The best that anyone can do is prepare for the day when the regime finally collapses, and hope for the best. That is not a sound policy, but that’s the only remaining option left. The chances that Kim Jong-Un will set North Korea on a path of openness and moderation are slim to none, and even if he were to try, it’s not at all certain that the military would support him in that endeavor.

The fact is that we would like to think of the leadership of North Korea is being insane, but the reality is that it is sociopathic, but not crazy. Kim Jong-Il was a rational actor playing a rational game—bloody, intransigent, and evil, but rational all the same. Both he and his father knew that North Korea could not compete except by playing great powers against each other, which was accomplished by seemingly irrational actions like threatening war and shelling South Korean targets. So long as the DPRK could threaten the world, it could extract concessions that it would never have gotten by playing nice.

We simply do not know if Kim Jong-Un is smart enough to keep playing this game, or there’s some member of his inner circle that can. What is scarier than a coldly rational and insane-seeming North Korea is an irrational North Korea willing to risk it all on a dangerous whim. One of the best options may be that North Korea becomes a de facto Chinese protectorate, with Beijing keeping the country in line. As distasteful as that option may be, it is better than having an unstable North Korea with both an ongoing humanitarian crisis and plenty of weapons of mass destruction that could fall into terrorist hands.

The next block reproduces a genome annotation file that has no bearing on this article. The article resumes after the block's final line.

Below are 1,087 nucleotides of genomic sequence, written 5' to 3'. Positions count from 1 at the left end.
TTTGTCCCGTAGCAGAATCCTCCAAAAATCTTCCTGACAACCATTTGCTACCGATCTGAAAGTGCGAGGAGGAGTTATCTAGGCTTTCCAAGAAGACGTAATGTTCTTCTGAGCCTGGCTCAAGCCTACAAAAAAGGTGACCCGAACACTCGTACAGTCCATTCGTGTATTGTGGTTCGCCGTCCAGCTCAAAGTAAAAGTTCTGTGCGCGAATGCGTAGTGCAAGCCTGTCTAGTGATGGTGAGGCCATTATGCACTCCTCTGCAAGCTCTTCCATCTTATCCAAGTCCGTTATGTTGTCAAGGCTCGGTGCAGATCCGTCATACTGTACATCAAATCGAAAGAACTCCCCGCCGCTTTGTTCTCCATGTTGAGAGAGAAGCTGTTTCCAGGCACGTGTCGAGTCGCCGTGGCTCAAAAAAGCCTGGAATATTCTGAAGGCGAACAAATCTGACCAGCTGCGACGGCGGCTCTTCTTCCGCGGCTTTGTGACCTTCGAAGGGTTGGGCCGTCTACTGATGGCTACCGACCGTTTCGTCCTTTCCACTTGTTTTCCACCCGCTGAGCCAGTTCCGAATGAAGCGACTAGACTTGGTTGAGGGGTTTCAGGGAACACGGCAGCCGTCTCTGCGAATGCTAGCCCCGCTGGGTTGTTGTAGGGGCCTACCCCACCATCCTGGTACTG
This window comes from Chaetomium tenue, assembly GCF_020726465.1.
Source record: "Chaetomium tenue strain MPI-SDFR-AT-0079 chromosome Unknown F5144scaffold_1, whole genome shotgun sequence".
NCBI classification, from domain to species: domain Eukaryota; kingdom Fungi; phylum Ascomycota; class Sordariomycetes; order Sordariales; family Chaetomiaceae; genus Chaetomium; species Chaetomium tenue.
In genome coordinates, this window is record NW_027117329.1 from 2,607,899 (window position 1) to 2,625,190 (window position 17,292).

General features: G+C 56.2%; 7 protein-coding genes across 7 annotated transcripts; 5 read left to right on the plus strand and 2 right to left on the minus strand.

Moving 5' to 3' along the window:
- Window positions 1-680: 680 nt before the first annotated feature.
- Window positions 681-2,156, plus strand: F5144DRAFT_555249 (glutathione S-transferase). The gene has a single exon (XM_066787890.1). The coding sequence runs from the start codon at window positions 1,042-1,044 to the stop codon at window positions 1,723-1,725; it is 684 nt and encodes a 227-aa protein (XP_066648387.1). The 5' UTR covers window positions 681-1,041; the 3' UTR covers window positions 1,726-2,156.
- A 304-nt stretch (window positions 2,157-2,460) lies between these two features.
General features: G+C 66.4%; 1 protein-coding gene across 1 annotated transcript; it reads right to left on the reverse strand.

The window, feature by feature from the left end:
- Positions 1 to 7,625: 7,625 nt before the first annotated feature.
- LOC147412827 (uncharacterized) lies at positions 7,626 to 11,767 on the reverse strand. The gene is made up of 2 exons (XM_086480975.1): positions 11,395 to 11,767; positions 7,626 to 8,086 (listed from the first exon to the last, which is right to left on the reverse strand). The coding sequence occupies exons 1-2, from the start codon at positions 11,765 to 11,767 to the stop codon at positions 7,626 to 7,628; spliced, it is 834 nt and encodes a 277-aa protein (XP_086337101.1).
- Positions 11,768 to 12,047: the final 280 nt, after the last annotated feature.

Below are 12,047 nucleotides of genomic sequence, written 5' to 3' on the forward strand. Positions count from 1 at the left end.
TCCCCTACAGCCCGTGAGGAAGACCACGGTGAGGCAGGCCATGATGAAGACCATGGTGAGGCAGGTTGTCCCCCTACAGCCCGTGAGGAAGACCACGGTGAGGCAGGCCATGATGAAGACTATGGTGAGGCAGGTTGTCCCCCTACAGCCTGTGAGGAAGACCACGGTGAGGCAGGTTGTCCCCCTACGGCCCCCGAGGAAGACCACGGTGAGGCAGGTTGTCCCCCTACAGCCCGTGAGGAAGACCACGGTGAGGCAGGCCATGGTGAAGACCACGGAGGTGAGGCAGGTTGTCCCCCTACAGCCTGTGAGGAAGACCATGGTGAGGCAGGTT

Kim Jong-Il is dead, and roasting in a hell that he richly deserves. What we must hope for is that he doesn’t take the entire Korean peninsula down with him.

International Relations

Obama’s Dangerous Deception In The Middle East

Martin Peretz has a powerful article in The New Republic on why Obama’s Middle East policies are in utter tatters. Peretz observes the rise of a new fundamentalism in Turkey, one of the most important countries in the region and once a strong U.S. ally. But thanks to President Erdogan, Turkey appears to be moving away from the U.S. and the West and towards becoming a hegemonic Islamic state.

The reason why President Obama appears to be so blind to Turkey’s new ambitions is that Obama is making the same mistake that many others have made in assessing the Middle East: thinking that the Israel/Palestine situation actually matters. Israel is the excuse given in the Middle East (and throughout the Muslim world) for a whole host of sins, as though the mere existence of Israel gave reason for Syria to murder its own people, Saudi Arabia to embrace the 14th Century, or Iran to destabilize its neighbors. But ultimately the Palestinian issue is a sideshow, a distraction from larger concerns. What is sad is that the West consistently plays into the Israel delusion, and Obama has embraced that delusion with full force. As Peretz puts it: